A commenter who calls himself Talos wonders, “What if it doesn’t belong to ‘Jesus’?”. This is based on a strange theory that has been around since 2005 when the book, Apollonius of Tyana and The Shroud of Turin was published. The idea has never gained any traction. The commenter recommends a blog posting: Turin Shroud: Proof or Doom for Christianity? In that blog we read:
That is because according to late Texas researcher Rob Solarion the cloth did indeed cover the body of Christ after the crucifixion. But not the Christ of the New Testament. It was the true, historical Christ, who was none other than the Greek-Cappadocian sage APOLLONIUS OF TYANA!
Apollonius was born approximately in 4 BC and he was said to be a divine man, moral teacher, religious reformer, healer, prophet, and miracle worker. Sounds familiar? Yes it does, and that is why Raymond Bernard declared emphatically that Jesus was a myth based on Apollonius. Yet there was a crucial difference between the two. Apollonius lived for about 100 years and traveled throughout the known world, while Jesus lived only 33 years in Palestine.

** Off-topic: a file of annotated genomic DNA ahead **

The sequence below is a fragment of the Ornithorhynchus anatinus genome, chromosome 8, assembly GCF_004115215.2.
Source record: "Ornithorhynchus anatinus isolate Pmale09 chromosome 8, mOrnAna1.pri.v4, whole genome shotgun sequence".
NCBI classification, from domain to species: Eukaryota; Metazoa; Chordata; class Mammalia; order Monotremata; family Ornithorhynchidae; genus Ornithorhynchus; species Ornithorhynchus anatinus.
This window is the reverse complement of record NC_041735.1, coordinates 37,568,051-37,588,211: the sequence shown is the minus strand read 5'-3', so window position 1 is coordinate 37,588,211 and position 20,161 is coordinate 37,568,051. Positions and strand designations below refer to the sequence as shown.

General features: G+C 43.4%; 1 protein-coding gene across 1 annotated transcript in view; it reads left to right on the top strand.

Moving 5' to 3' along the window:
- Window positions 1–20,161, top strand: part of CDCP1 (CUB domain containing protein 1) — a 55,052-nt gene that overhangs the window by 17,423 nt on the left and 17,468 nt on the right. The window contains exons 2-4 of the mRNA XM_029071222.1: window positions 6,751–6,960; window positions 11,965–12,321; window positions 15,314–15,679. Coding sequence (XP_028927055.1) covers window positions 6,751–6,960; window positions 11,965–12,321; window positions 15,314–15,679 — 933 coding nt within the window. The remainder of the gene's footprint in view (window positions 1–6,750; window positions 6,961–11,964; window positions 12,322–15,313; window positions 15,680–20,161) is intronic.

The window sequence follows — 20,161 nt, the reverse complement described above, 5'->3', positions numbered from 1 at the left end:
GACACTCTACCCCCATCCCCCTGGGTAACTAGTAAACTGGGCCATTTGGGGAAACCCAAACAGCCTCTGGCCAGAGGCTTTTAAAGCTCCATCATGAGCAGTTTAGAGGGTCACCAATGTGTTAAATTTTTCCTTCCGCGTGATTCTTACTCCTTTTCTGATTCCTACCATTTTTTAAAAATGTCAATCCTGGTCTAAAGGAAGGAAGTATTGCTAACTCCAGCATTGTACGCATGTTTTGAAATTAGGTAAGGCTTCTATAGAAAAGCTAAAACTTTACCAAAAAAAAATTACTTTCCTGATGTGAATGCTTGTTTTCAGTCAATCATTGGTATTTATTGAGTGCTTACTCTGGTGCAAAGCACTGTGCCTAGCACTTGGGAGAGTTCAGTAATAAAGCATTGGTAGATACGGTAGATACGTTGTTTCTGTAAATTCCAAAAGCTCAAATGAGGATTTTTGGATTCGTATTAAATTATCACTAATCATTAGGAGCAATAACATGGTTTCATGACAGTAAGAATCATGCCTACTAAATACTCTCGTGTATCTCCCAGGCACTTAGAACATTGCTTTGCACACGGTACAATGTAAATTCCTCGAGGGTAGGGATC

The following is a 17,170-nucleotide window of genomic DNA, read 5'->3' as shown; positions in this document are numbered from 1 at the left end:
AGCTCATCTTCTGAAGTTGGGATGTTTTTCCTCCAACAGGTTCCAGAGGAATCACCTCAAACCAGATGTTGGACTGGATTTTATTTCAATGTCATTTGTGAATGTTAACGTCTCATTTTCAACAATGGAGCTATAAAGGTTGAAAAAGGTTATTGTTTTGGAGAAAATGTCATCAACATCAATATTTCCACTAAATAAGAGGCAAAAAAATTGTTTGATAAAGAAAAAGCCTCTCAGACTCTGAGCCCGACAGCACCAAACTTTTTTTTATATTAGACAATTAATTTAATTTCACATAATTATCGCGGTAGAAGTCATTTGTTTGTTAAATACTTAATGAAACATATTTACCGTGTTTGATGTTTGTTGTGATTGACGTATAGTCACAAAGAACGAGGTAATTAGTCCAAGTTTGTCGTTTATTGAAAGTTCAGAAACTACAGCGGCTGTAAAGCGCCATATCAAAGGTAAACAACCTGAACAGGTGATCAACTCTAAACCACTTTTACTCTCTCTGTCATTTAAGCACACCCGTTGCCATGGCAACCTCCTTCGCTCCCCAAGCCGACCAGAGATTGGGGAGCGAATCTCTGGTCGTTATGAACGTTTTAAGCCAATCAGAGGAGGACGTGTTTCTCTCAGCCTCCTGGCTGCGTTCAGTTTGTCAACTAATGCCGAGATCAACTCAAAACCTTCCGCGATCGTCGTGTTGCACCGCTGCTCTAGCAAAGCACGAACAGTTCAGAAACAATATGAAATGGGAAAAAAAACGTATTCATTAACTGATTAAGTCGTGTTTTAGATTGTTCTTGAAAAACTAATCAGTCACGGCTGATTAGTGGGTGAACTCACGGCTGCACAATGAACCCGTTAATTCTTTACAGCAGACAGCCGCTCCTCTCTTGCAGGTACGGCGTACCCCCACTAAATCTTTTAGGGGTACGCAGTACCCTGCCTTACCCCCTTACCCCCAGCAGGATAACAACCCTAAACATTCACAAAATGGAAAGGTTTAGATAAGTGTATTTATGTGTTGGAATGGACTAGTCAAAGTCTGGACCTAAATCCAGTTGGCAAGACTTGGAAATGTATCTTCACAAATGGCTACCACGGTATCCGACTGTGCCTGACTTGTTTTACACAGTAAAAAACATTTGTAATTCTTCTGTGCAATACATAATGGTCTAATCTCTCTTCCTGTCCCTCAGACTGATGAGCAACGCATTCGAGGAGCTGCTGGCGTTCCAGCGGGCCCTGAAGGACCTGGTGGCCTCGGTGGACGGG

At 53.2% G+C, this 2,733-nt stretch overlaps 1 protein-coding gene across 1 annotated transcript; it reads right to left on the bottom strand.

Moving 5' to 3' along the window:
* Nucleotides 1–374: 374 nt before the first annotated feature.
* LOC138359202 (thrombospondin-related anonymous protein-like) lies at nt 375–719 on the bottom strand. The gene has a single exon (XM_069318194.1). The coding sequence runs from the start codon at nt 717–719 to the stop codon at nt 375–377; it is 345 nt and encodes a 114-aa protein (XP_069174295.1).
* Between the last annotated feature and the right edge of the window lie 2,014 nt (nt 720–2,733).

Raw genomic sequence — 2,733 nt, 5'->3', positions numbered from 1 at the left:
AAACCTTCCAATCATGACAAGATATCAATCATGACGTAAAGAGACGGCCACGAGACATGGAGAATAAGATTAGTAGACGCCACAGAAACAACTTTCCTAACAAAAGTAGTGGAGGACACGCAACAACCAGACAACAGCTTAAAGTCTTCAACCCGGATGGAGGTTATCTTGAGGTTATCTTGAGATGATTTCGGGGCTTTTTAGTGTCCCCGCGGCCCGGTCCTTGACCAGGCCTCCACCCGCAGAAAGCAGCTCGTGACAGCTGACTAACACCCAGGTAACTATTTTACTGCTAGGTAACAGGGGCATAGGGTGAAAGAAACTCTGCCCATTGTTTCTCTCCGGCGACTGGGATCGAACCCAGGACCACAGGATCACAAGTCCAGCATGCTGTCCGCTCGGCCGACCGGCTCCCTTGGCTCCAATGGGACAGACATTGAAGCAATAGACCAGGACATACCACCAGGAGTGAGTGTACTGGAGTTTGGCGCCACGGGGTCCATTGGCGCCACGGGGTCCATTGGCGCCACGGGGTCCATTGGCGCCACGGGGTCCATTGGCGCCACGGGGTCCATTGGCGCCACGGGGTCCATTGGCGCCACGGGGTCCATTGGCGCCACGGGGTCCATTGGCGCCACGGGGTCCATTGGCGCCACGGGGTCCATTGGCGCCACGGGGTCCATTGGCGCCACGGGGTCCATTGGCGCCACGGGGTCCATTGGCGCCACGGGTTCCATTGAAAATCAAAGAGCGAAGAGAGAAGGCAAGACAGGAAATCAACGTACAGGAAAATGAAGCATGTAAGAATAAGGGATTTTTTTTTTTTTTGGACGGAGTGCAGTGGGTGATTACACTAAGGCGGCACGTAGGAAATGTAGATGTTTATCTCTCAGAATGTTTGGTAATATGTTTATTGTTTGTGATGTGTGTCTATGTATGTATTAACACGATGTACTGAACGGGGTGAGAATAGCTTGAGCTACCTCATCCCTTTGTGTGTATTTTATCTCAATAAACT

Rob Solarion [pictured] puts two and two together and proposes a revolutionary theory: The man on the Shroud is actually Apollonius of Tyana and so the story of Jesus is actually a missing chapter of his life! Ιncidentally, that supports the theory that Jesus did not die on the cross, something hinted in the Gospels too. Is this possible?
So far, without reading the book, I see no evidence other than a rather suspect comparison of the face image from the shroud and a maybe-undated statue of Apollonius of Tyana. Wikipedia suggests (or does it?) that the statue might be late second century. Yeah, that will work!
BTW: The facial comparisons in the blog Apollonius of Tyana and The Shroud of Turin posting are dubious, at best.